- The Washington Times - Wednesday, May 15, 2013

The widening web of lies, deception and abuse of power in the Internal Revenue Service’s outrageous targeting of conservative groups in the 2012 election cycle may be just the tip of the iceberg.

The deeper question to be asked and investigated is to what extent the Obama administration’s hardball political tactics encouraged the agency’s strong-arm, politically motivated war against groups who opposed President Obama’s policies and re-election.

Mr. Obama denies he knew anything about the tax agency’s unprecedented inquiries into the constitutionally protected freedoms of conservative groups who sought tax-exempt status for their educational and informational outreach efforts.

The more immediate question that needs answering, however, is how far up the ladder of authority in the government, and specifically the White House, did other officials know these abuses were being carried out?


The IRS, a supposedly independent agency, has already been caught in a major cover-up when Lois G. Lerner, who runs the program that oversees tax-exempt groups, said last week that “absolutely inappropriate” actions were taken by only a few “front-line people” in the IRS’ Cincinnati office.

It turns out that IRS officials in their Washington, D.C., headquarters were sending out chilling letters of inquiry to conservative groups that had “tea party,” “patriot” and “constitution” in their names. The queries included long, detailed requests for information about their contributors, grants and donors, how much they gave and when the money was received. They even wanted to see speeches by leaders of these conservatives groups.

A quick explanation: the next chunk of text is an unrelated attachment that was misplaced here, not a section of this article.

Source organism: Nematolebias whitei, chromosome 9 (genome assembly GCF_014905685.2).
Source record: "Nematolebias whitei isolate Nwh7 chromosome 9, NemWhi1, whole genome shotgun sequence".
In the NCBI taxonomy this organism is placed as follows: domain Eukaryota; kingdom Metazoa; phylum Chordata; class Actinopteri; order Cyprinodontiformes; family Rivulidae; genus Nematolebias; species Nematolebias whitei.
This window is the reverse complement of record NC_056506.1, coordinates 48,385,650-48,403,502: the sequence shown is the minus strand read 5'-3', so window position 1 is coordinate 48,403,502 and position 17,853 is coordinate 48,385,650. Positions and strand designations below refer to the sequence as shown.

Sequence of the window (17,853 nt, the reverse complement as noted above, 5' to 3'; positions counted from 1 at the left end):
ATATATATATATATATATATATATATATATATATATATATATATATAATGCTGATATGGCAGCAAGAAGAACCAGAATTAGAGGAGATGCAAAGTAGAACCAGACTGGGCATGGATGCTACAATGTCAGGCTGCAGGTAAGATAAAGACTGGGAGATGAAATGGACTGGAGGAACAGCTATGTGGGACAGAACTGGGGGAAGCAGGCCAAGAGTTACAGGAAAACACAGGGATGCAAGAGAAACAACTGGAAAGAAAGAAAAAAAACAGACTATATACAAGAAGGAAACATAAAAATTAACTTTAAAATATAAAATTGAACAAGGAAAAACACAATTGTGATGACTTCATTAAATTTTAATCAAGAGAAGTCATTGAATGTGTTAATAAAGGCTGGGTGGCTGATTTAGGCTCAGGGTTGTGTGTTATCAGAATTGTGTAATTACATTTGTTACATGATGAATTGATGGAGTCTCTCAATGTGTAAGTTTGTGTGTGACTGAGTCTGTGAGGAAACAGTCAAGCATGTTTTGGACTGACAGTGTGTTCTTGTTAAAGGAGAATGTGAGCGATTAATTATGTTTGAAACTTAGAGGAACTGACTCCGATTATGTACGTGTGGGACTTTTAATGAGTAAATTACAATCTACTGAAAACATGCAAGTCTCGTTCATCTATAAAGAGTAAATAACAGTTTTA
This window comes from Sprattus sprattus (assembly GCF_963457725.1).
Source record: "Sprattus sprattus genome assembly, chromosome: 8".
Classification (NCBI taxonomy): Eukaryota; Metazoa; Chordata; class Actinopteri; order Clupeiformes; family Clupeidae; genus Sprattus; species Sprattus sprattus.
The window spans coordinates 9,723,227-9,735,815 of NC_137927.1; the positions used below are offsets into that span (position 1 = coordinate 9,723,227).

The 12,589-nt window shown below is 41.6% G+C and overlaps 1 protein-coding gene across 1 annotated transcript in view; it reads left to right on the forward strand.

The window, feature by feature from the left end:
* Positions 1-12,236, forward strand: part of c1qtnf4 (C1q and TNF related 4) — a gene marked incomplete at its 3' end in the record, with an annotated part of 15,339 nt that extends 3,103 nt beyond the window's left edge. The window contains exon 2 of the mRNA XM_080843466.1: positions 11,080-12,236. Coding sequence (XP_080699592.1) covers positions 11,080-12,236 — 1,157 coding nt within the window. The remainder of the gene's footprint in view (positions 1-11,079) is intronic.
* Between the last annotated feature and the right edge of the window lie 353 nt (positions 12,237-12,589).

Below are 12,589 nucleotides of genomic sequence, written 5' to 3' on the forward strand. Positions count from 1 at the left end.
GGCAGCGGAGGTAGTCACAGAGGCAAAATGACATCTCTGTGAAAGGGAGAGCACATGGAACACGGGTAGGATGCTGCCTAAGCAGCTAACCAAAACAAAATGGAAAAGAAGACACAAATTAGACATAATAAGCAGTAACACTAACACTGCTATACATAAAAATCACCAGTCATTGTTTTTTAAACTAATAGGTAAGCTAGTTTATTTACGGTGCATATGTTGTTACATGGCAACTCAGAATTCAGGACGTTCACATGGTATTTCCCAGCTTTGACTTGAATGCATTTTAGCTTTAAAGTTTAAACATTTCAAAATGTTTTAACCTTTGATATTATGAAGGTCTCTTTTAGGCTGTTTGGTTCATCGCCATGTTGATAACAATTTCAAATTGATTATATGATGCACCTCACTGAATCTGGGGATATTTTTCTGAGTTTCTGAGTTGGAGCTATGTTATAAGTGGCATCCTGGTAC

In one case, the IRS asked the Wetumpka Tea Party of Alabama for the names of any legislators its members had talked to, and the names of all its volunteers.

“I was outraged,” said Becky Gerritson, the Tea Party group’s president. “Being an election year, I felt like it was intimidation.”

Larry Nordvig, president of the Richmond Tea Party, said his group applied for tax-exempt status at the end of 2009, but it was not approved until July 2012. The lengthy inquiry had “a very chilling effect” on fundraising, he said.

One group whose activities were focused on voter fraud was told that its tax application was being reviewed here in Washington. Others got questionnaires from IRS offices in California. This was clearly a nationwide undertaking by the government.

Many wondered if the long holdup of their tax-exempt applications and the inquisitional experience they endured were because of their opposition to the administration’s policies. In a letter to the IRS in June, 2011, an attorney for True the Vote in Houston, which was kept waiting for more than two years, asked if the group’s “opposition to Obamacare and the takeover of America’s health care system by the government is the reason that this application has been held up and not approved?”

In another case involving the long-delayed application for King Street Patriots, an IRS official told the group’s president, “I’m just doing what Washington is telling me to do. I’m just asking what they want me to ask.”

Since the story became public last week, lawmakers on Capitol Hill have been receiving phone calls from whistleblowers in the IRS, saying the scandal is more widespread than has been reported thus far.

The targeting campaign’s activities were known by top officials at the agency as early as May 2012, when the presidential campaign was fully underway, according to GOP congressional staffers who were briefed by the IRS and the Treasury inspector general for tax administration.

The Washington Post reported Tuesday that the IRS’ acting commissioner, Steven T. Miller, and his deputy learned about the activities in Cincinnati last May. That information, though, was not made available to GOP lawmakers who had asked the IRS to respond to growing allegations from conservative leaders about the political targeting.

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